His way unknown, the hapless pilgrim lies, Or takes some ruthless robber for his guide, And prone beneath his cruel sabre dies.

Life's morning landscape gilt with orient light,

Where Hope and Joy and Fancy hold their reign; The grove's green wave, the blue stream sparkling bright,

The blithe hours dancing round Hyperion's wain, In radiant colours Youth's free hand portrays, Then holds the flattering tablet to his eye; Nor thinks how soon the vernal grove decays, Nor sees the dark cloud gathering o'er the sky. Hence Fancy, conquer'd by the dart of Pain, And wandering far from her Platonic shade, Mourns o'er the ruins of her transient reign, Nor unrepining sees her visions fade. Their parent banish'd, hence her children fly, The fairy race that fill'd her festive train; Joy tears his wreath, and Hope inverts her eye, And Folly wonders that her dream was vain.


THE eye of Nature never rests from care;
She guards her children with a parent's love;
And not a mischief reigns in earth or air,
But time destroys, or remedies remove.

In vain no ill shall haunt the walks of life,
No vice in vain the human heart deprave,
The poisonous flower, the tempest's raging strife,
From greater pain, from greater ruin save.

Lavinia, form'd with every powerful grace,
With all that lights the flame of young desire;
Pure ease of wit, and elegance of face,
A soul all fancy, and an eye all fire.

Lavinia !-Peace, my busy, fluttering breast!
Nor fear to languish in thy former pain:
At length she yields—she yields the needful rest;
And frees her lover from his galling chain.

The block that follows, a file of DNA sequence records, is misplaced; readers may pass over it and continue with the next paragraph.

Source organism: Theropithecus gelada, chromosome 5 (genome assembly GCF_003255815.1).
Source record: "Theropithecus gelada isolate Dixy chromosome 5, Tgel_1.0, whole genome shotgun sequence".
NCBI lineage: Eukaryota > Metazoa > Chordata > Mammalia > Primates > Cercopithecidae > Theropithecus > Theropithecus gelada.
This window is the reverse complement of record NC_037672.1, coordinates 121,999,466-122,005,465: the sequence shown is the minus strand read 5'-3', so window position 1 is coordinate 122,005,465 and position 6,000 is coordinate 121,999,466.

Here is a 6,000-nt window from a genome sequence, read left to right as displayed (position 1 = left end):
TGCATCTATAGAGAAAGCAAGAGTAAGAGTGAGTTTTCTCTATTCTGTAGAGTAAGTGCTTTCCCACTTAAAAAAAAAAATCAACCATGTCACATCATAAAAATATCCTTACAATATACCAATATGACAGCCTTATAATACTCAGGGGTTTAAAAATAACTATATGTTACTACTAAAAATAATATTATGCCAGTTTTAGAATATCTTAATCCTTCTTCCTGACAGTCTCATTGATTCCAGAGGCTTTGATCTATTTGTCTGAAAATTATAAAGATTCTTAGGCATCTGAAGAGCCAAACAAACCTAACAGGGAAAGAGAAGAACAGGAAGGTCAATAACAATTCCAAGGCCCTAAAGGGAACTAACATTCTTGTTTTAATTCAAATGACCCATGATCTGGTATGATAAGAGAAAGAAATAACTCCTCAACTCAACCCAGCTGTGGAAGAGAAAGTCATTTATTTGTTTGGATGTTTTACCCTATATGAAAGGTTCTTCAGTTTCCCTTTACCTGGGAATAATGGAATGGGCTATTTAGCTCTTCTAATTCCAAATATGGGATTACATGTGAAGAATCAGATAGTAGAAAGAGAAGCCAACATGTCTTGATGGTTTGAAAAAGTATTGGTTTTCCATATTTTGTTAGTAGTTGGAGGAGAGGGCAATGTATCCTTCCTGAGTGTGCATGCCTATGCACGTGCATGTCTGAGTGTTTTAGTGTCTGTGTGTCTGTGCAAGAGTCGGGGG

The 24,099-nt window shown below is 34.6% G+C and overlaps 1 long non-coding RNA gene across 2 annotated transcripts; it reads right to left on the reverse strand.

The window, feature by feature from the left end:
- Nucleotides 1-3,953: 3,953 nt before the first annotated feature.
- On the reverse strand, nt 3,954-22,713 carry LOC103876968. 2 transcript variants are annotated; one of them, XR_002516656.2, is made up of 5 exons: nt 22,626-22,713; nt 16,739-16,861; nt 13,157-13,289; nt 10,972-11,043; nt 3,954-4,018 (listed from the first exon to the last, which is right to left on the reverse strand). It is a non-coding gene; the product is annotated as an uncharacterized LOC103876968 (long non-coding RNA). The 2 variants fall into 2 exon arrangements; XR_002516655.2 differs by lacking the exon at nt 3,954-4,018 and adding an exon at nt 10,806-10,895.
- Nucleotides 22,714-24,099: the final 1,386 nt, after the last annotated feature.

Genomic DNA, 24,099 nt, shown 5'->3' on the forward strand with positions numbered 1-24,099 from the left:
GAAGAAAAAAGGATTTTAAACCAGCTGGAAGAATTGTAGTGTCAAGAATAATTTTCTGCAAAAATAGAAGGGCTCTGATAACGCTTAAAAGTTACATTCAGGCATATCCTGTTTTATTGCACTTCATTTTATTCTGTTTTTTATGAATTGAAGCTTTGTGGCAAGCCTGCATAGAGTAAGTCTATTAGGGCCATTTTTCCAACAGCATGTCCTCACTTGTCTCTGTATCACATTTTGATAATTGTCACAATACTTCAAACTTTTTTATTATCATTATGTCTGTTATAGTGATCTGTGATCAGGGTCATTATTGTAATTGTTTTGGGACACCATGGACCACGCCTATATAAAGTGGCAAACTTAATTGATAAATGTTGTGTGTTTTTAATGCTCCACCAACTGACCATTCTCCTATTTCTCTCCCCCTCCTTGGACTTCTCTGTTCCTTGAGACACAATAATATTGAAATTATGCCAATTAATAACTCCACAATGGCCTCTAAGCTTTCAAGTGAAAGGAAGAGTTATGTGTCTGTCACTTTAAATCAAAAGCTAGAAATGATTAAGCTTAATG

The golden star, that leads the radiant morn, Looks not so fair, fresh rising from the main; But her bent eye-brow bears forbidding scorn,— But Pride's fell furies every heartstring strain.

Lavinia, thanks to thy ungentle mind;

I now behold thee with indifferent eyes; And Reason dares, though Love as Death be blind, Thy gay, thy worthless being to despise.

Beauty may charm without one inward grace,
And fair proportions win the captive heart;
But let rank Pride the pleasing form debase,
And Love disgusted breaks his erring dart.

The youth that once the sculptur'd nymph admir'd,
Had look'd with scornful laughter on her charms,
If the vain form, with recent life inspir'd,

Had turn'd disdainful from his offer'd arms.

Go, thoughtless maid! of transient beauty vain,

Feed the high thought, the towering hope extend; Still may'st thou dream of splendour in thy train,

And smile superb, while love and flattery bend.

For me, sweet peace shall sooth my troubled mind,
And easy slumbers close my weary eyes;
Since Reason dares, though Love as Death be blind,
Thy gay, thy worthless being, to despise.




RIGHT sung the bard, that all-involving age
With hand impartial deals the ruthless blow;
That war, wide-wasting, with impetuous rage,
Lays the tall spire, and sky-crown'd turret low.

A pile stupendous, once of fair renown,

This mouldering mass of shapeless ruin rose, Where nodding heights of fractur'd columns frown, And birds obscene in ivy bowers repose: